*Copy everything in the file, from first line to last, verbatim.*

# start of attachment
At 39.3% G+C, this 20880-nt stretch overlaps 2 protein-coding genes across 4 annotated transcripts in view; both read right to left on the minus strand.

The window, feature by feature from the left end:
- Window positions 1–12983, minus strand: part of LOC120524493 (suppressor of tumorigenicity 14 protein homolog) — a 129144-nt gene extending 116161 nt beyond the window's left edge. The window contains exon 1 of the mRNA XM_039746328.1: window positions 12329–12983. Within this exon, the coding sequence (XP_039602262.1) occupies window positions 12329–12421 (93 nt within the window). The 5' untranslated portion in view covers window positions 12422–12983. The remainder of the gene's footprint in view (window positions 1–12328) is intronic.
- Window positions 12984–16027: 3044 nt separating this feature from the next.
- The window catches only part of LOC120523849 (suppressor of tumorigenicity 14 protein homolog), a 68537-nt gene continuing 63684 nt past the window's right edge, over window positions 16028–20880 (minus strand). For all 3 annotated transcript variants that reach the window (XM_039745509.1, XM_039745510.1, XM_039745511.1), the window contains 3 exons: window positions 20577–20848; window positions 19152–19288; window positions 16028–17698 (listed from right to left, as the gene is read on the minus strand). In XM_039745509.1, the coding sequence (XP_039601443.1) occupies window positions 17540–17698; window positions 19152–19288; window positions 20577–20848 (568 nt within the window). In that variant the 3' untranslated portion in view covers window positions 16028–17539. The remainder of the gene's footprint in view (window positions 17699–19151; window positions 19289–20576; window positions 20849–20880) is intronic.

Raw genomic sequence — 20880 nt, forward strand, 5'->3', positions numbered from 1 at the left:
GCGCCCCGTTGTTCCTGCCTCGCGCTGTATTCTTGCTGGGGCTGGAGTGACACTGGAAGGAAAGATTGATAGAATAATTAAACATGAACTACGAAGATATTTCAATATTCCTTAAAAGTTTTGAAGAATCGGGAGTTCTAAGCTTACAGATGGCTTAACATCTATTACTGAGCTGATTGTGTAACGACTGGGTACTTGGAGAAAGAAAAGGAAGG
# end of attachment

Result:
At 39.3% G+C, this 20880-nt stretch overlaps 2 protein-coding genes across 4 annotated transcripts in view; both read right to left on the minus strand.

The window, feature by feature from the left end:
- Window positions 1–12983, minus strand: part of LOC120524493 (suppressor of tumorigenicity 14 protein homolog) — a 129144-nt gene extending 116161 nt beyond the window's left edge. The window contains exon 1 of the mRNA XM_039746328.1: window positions 12329–12983. Within this exon, the coding sequence (XP_039602262.1) occupies window positions 12329–12421 (93 nt within the window). The 5' untranslated portion in view covers window positions 12422–12983. The remainder of the gene's footprint in view (window positions 1–12328) is intronic.
- Window positions 12984–16027: 3044 nt separating this feature from the next.
- The window catches only part of LOC120523849 (suppressor of tumorigenicity 14 protein homolog), a 68537-nt gene continuing 63684 nt past the window's right edge, over window positions 16028–20880 (minus strand). For all 3 annotated transcript variants that reach the window (XM_039745509.1, XM_039745510.1, XM_039745511.1), the window contains 3 exons: window positions 20577–20848; window positions 19152–19288; window positions 16028–17698 (listed from right to left, as the gene is read on the minus strand). In XM_039745509.1, the coding sequence (XP_039601443.1) occupies window positions 17540–17698; window positions 19152–19288; window positions 20577–20848 (568 nt within the window). In that variant the 3' untranslated portion in view covers window positions 16028–17539. The remainder of the gene's footprint in view (window positions 17699–19151; window positions 19289–20576; window positions 20849–20880) is intronic.

Raw genomic sequence — 20880 nt, forward strand, 5'->3', positions numbered from 1 at the left:
GCGCCCCGTTGTTCCTGCCTCGCGCTGTATTCTTGCTGGGGCTGGAGTGACACTGGAAGGAAAGATTGATAGAATAATTAAACATGAACTACGAAGATATTTCAATATTCCTTAAAAGTTTTGAAGAATCGGGAGTTCTAAGCTTACAGATGGCTTAACATCTATTACTGAGCTGATTGTGTAACGACTGGGTACTTGGAGAAAGAAAAGGAAGG